Kraepelin also measured vital signs of respiratory rate, blood pressure, heart rate and body temperature during both depressive and manic insanity [insanity referring to changes in the cognitive functions] phases in the same patients. Kraepelin found abnormal baseline respirations in depressive insanity and in manic attacks in the same patient [different patterns]. Interestingly, he found depressed respiration in the depressive phase and excited respiration in the manic phase. E .Kraepelin Manic Depressive Insanity 1926. Ch. 3 Bodily Signs
All this to say that Kraepelin knew his physiology and hypothesized respiratory acid base dysfunction causing disturbed brain function due to the findings of abnormal baseline respiration.
After all, “ respiration and cerebral blood flow regulatory systems may interact with each other because both systems are regulated by the same mediator …C02.” “Interaction between the respiratory system and cerebral blood flow regulation” Shigehiko Ogoh. 2019 https://doi.org/10.1152/japplphysiol.00057.2019
Signs of abnormal exchange of air along with symptoms of cognitive impairment [after stroke], depression and/or mental confusion might suggest the need for serial arterial blood gas tests to check for possible and reversible hypercapnia and respiratory acidosis.
Certainly it seems to me [and it seemed to Kraepelin] that the presence of cognitive impairment and abnormal minute ventilation in an ambulatory awake upright person with sudden altered mental status, might suggest an respiratory acid base imbalance which today we may be able to treat, thus possibly rescuing mental status faster, even if we cannot correct the injury to the ventilatory pump system.
Kraepelin’s hypothesis needs to be looked at, I think, both for stroke patients and for bipolar patients, since injury to the ventilatory pump system would affect the brain, even if the lungs were healthy.
Most doctors do not bother thinking about the possible subtle permanent damage to the ventilatory system, even in patients with altered mental and cognitive status when the patients are ambulatory, upright and awake. And they certainly ignore baseline respiratory rate and patterns and do not often obtain arterial blood gas measurements.], evrn in delirious patients, never mind post stroke or mentally confused neuropsychiatric patients.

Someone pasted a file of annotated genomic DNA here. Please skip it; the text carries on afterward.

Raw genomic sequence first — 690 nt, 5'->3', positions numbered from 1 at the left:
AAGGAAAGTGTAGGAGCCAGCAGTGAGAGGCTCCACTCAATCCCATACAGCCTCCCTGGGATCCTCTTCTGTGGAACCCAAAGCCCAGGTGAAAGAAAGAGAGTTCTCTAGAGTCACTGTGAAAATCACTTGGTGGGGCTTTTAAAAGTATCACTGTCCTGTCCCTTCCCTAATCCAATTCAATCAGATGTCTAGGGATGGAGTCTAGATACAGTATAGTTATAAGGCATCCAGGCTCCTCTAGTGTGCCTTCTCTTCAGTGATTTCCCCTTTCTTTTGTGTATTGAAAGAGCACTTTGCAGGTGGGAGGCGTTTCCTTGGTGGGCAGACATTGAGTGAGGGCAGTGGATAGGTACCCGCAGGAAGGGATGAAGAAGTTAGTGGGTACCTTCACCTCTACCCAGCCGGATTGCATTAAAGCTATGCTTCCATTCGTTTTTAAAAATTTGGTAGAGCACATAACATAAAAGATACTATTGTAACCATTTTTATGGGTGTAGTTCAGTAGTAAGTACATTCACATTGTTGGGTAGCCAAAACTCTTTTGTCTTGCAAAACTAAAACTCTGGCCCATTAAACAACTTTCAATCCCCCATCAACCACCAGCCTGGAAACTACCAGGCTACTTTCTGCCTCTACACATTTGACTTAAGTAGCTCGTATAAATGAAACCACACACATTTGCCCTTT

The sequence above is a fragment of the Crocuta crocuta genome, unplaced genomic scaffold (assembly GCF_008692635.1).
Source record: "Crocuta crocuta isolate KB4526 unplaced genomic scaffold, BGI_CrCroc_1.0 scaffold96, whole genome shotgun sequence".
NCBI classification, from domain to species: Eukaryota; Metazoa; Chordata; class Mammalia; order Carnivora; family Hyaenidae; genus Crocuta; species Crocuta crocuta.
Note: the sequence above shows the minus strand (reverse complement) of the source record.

One would think that doctors understood that “ both systems are regulated by the same mediator …C02.”
Interaction between the respiratory system and cerebral blood flow regulation Shigehiko Ogoh. 2019 https://doi.org/10.1152/japplphysiol.00057.2019
Just a reminder that my friend Paula has an unknown and unconscious injury to the ventilatory pump system. [we think from her difficult birth].
No one is investigating whether or not she has chronic hypercapnia [which will often result in no symptoms] due to her depressed baseline breathing.[which even she is unaware of unless respirations are carefully and mindfully counted.]. [She does not have sleep apnea].
Paula seems perfectly normal except that she most likely is more prone to different percentages of respiratory dysfunction and respiratory pump failure during respiratory challenges and during recovery from respiratory challenges. This results in periods of depressed motor and mental activity which can become chronic and then spontaneously lift, for reasons we cannot understand without looking more carefully at her respiratory blood gases.
Arterial blood gases in upright ambulatory awake patients with altered mental status are generally not done by doctors, even when patients show up with acute changes to their mental status. so we know nothing of if or how this links to her reversible attacks of cognitive impairment, which nonetheless may be debilitating while they last. It is an interesting hypothesis though.
We also found out that she was born not breathing and needed resuscitation and transfusion [in 1955]. Her mother had crooked lower body bones from infantile Rickets [most likely due to poverty]. So it is possible that she suffered early hidden injury to the unprotected and complex peripheral ventilatory pump.
Looking for stable but abnormal breathing rates and patterns in post stroke patients and in confused or depressed patients might help identify the need to address issues of hidden chronic hypercapnia impeding recovery of baseline mental status [and maybe even motor status].
to be continued………..